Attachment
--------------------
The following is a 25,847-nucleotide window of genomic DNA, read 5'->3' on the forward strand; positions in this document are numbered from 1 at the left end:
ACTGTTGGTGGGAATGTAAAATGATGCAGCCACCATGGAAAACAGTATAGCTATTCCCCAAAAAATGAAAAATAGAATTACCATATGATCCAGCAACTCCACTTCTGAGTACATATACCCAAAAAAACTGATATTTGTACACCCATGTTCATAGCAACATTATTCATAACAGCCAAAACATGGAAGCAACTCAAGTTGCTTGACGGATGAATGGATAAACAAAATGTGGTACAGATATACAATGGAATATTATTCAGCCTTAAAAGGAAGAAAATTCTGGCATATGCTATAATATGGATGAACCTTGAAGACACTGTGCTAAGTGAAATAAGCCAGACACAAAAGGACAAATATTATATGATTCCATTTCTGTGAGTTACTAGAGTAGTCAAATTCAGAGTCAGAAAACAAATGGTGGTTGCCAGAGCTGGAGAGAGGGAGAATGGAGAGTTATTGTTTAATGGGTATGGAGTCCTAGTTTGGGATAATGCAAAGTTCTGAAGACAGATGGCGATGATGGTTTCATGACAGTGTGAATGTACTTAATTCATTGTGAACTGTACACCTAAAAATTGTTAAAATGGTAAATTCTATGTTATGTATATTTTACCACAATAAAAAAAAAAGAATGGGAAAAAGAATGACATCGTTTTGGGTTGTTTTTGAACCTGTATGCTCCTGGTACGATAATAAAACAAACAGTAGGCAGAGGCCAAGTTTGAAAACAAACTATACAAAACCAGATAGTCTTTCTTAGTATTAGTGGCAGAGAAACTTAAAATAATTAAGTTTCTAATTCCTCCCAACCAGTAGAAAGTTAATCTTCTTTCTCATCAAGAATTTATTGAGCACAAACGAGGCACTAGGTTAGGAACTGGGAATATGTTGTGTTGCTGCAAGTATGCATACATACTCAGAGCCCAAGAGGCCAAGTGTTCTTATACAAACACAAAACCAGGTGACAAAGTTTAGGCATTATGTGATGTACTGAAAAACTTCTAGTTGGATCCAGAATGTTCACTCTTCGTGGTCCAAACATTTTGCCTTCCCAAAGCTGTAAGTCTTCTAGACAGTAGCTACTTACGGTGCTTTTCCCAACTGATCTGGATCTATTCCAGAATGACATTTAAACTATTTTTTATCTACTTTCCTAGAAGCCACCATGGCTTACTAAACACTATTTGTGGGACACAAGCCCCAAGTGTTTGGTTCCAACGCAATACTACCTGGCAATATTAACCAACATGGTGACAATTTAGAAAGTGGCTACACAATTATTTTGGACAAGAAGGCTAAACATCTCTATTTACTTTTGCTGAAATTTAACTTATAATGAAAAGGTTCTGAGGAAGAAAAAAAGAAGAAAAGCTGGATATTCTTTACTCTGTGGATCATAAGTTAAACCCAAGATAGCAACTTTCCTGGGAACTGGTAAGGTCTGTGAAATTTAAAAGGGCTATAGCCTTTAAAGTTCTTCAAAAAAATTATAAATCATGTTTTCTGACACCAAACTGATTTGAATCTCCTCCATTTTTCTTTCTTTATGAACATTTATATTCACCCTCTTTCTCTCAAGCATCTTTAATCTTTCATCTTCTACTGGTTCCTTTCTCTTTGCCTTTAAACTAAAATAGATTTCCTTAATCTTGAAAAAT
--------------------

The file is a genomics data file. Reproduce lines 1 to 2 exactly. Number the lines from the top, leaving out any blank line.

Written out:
The following is a 25,847-nucleotide window of genomic DNA, read 5'->3' on the forward strand; positions in this document are numbered from 1 at the left end:
ACTGTTGGTGGGAATGTAAAATGATGCAGCCACCATGGAAAACAGTATAGCTATTCCCCAAAAAATGAAAAATAGAATTACCATATGATCCAGCAACTCCACTTCTGAGTACATATACCCAAAAAAACTGATATTTGTACACCCATGTTCATAGCAACATTATTCATAACAGCCAAAACATGGAAGCAACTCAAGTTGCTTGACGGATGAATGGATAAACAAAATGTGGTACAGATATACAATGGAATATTATTCAGCCTTAAAAGGAAGAAAATTCTGGCATATGCTATAATATGGATGAACCTTGAAGACACTGTGCTAAGTGAAATAAGCCAGACACAAAAGGACAAATATTATATGATTCCATTTCTGTGAGTTACTAGAGTAGTCAAATTCAGAGTCAGAAAACAAATGGTGGTTGCCAGAGCTGGAGAGAGGGAGAATGGAGAGTTATTGTTTAATGGGTATGGAGTCCTAGTTTGGGATAATGCAAAGTTCTGAAGACAGATGGCGATGATGGTTTCATGACAGTGTGAATGTACTTAATTCATTGTGAACTGTACACCTAAAAATTGTTAAAATGGTAAATTCTATGTTATGTATATTTTACCACAATAAAAAAAAAAGAATGGGAAAAAGAATGACATCGTTTTGGGTTGTTTTTGAACCTGTATGCTCCTGGTACGATAATAAAACAAACAGTAGGCAGAGGCCAAGTTTGAAAACAAACTATACAAAACCAGATAGTCTTTCTTAGTATTAGTGGCAGAGAAACTTAAAATAATTAAGTTTCTAATTCCTCCCAACCAGTAGAAAGTTAATCTTCTTTCTCATCAAGAATTTATTGAGCACAAACGAGGCACTAGGTTAGGAACTGGGAATATGTTGTGTTGCTGCAAGTATGCATACATACTCAGAGCCCAAGAGGCCAAGTGTTCTTATACAAACACAAAACCAGGTGACAAAGTTTAGGCATTATGTGATGTACTGAAAAACTTCTAGTTGGATCCAGAATGTTCACTCTTCGTGGTCCAAACATTTTGCCTTCCCAAAGCTGTAAGTCTTCTAGACAGTAGCTACTTACGGTGCTTTTCCCAACTGATCTGGATCTATTCCAGAATGACATTTAAACTATTTTTTATCTACTTTCCTAGAAGCCACCATGGCTTACTAAACACTATTTGTGGGACACAAGCCCCAAGTGTTTGGTTCCAACGCAATACTACCTGGCAATATTAACCAACATGGTGACAATTTAGAAAGTGGCTACACAATTATTTTGGACAAGAAGGCTAAACATCTCTATTTACTTTTGCTGAAATTTAACTTATAATGAAAAGGTTCTGAGGAAGAAAAAAAGAAGAAAAGCTGGATATTCTTTACTCTGTGGATCATAAGTTAAACCCAAGATAGCAACTTTCCTGGGAACTGGTAAGGTCTGTGAAATTTAAAAGGGCTATAGCCTTTAAAGTTCTTCAAAAAAATTATAAATCATGTTTTCTGACACCAAACTGATTTGAATCTCCTCCATTTTTCTTTCTTTATGAACATTTATATTCACCCTCTTTCTCTCAAGCATCTTTAATCTTTCATCTTCTACTGGTTCCTTTCTCTTTGCCTTTAAACTAAAATAGATTTCCTTAATCTTGAAAAAT